There is a learning curve to starting to code in this way, as well as getting used to having to create the DI configuration instead of creating classes directly in the code, but its one that is well worth it.

Where does this leave DICs?

So does this mean that DICs are bad full stop? No quite the opposite. If you do DI properly and use constructor and/or setter injection (and possibly property injection) then in a large application DICs offer many advantages in wiring up the application.

For very small apps and when writing tests it is easy enough to just create the classes and pass them in as dependencies. In a large application with a complicated object graph this becomes a difficult task. This is where a DIC comes into its own. I am mainly going to concentrate on the Symfony2 service container when looking at the advantages of using a DIC for this large scale wiring, as it is the one I am most familiar with.

The first advantage is that the Symfony2 container allows you to configure services using YAML, XML or PHP and then takes care of the actual creation of the objects. This means that you can write much more readable configurations. For examples of configuring Dependency Injection in Symfony2 using XML see my post: Symfony2: Dependency Injection Types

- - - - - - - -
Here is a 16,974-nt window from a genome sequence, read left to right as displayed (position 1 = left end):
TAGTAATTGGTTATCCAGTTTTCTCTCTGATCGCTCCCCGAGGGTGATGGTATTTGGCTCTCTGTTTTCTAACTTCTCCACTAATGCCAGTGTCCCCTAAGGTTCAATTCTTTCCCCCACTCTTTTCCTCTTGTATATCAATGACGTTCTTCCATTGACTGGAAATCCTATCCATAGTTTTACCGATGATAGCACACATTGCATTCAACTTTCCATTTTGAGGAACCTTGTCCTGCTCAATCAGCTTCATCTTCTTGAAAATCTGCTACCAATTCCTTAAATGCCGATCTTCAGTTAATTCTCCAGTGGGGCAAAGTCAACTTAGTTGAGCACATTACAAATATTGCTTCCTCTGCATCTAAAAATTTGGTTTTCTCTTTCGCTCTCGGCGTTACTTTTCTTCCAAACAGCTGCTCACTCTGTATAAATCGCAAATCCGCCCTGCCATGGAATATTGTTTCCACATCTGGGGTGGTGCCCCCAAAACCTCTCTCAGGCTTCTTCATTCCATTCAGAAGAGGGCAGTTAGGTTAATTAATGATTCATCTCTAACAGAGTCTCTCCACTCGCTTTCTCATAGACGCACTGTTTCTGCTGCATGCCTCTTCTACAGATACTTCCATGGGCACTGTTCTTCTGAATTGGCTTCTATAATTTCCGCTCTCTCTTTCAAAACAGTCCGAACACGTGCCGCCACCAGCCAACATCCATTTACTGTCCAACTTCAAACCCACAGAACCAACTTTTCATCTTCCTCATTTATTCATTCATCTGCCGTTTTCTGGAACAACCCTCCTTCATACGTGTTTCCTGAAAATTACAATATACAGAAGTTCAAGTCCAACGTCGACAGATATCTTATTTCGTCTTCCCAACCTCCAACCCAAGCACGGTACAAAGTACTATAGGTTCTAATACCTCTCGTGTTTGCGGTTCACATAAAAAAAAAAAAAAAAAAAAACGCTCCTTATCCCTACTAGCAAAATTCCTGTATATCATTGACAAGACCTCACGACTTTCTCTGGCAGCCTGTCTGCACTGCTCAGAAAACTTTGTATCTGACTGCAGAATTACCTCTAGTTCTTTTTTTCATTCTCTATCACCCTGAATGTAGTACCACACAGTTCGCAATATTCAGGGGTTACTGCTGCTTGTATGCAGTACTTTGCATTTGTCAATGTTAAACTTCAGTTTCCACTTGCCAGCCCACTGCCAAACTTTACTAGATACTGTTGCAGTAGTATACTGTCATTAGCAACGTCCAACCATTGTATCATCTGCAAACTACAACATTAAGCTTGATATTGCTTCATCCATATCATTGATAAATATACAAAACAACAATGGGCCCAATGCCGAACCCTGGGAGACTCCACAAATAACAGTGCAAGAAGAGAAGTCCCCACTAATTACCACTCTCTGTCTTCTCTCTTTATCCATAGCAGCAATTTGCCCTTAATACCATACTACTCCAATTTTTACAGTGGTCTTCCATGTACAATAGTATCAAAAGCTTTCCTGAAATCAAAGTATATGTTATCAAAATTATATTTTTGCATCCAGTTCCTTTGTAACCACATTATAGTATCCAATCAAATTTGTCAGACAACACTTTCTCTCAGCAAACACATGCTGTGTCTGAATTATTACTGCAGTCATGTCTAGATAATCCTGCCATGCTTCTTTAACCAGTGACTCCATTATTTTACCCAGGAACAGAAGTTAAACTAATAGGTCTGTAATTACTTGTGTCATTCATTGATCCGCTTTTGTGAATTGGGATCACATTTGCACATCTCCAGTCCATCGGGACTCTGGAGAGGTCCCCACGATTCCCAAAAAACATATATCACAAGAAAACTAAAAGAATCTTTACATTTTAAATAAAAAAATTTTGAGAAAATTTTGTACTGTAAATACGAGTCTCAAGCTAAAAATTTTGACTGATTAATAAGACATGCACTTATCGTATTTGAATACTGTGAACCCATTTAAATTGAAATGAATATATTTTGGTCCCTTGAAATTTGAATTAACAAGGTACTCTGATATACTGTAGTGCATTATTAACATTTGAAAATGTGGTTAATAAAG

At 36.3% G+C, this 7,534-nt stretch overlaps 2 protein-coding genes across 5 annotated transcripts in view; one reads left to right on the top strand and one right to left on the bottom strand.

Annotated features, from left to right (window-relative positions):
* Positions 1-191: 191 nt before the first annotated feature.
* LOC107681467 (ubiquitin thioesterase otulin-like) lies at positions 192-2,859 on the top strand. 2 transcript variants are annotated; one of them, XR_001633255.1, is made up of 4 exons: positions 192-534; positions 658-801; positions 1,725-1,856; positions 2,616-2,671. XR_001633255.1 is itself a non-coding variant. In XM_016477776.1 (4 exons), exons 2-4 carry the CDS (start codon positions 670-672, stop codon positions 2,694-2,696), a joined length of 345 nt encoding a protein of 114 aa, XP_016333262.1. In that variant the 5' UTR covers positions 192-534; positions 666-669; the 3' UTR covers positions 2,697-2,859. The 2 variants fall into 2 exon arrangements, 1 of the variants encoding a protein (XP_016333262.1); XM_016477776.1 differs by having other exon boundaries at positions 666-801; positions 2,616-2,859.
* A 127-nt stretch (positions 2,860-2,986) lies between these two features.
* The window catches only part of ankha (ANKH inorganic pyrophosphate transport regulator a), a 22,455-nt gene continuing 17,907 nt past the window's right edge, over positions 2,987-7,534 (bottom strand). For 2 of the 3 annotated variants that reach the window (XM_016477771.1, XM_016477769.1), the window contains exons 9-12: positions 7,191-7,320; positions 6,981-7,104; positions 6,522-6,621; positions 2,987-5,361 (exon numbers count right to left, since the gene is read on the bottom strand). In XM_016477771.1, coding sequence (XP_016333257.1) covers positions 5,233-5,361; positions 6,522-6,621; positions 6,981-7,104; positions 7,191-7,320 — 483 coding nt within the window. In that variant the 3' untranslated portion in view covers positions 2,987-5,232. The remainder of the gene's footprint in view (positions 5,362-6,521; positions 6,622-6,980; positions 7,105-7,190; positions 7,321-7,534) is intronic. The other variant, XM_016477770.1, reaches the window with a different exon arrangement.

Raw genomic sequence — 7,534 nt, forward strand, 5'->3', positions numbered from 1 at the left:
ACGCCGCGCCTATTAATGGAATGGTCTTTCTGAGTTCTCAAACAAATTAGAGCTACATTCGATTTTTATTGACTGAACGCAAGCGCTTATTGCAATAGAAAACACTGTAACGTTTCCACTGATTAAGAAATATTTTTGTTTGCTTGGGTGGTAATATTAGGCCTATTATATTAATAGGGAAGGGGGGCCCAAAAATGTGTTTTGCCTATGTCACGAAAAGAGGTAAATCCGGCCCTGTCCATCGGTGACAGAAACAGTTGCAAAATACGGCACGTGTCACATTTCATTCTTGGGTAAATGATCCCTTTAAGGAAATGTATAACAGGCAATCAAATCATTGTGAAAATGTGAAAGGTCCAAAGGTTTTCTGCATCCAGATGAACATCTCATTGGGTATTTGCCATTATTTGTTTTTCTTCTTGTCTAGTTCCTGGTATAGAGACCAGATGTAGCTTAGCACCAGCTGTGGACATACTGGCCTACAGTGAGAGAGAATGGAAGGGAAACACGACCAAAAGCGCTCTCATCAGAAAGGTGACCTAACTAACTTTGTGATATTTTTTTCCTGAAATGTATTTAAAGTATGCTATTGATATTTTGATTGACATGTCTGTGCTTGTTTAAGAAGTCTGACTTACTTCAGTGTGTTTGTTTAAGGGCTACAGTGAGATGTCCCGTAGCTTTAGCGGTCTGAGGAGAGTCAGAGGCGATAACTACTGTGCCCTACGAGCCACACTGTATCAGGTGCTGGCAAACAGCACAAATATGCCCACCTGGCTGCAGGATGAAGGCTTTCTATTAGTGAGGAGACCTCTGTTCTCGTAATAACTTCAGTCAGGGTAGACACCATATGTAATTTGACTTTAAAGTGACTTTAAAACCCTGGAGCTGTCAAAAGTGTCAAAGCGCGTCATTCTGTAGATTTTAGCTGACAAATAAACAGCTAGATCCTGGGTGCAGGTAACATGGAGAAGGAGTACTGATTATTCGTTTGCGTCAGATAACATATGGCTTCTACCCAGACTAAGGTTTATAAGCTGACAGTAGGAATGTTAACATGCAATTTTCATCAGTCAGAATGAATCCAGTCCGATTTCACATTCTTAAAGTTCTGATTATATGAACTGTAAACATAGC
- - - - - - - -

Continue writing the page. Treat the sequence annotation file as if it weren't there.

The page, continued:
Another advantage is that you do not have to configure everything in one place. In Symfony2 the code is separated into bundles, both the core code and third party code is all in this bundle form. Each bundle contains its own services configuration files so only the DI configuration for the bundles actually being used is read into the DIC. Trying to create such a complex wiring in one place without the help of a DIC would be a mammoth task.

The DIC also carries out other tasks to aid in performance. This is particularly important when doing large scale DI in PHP as these are not long running services as with Java but created on each request. One aspect of this is caching of the confguration once it has been "compiled" from the XML or YAML config files. Another is the use of proxy classes for lazy loading, meaning that the full object graph is not created every time but only when services are actually used. All this happens behind the scenes but is completely separated from the code that is wired together, which itself is unaware of the way in which it is wired up.

Conclusion

So is it true to say that DI != DICs, well yes sort of. More accurate would be to say that DI, possibly using a DIC for configuration != requesting services directly from a DIC being used as a glorified registry. Unfortunately that's not quite as snappy.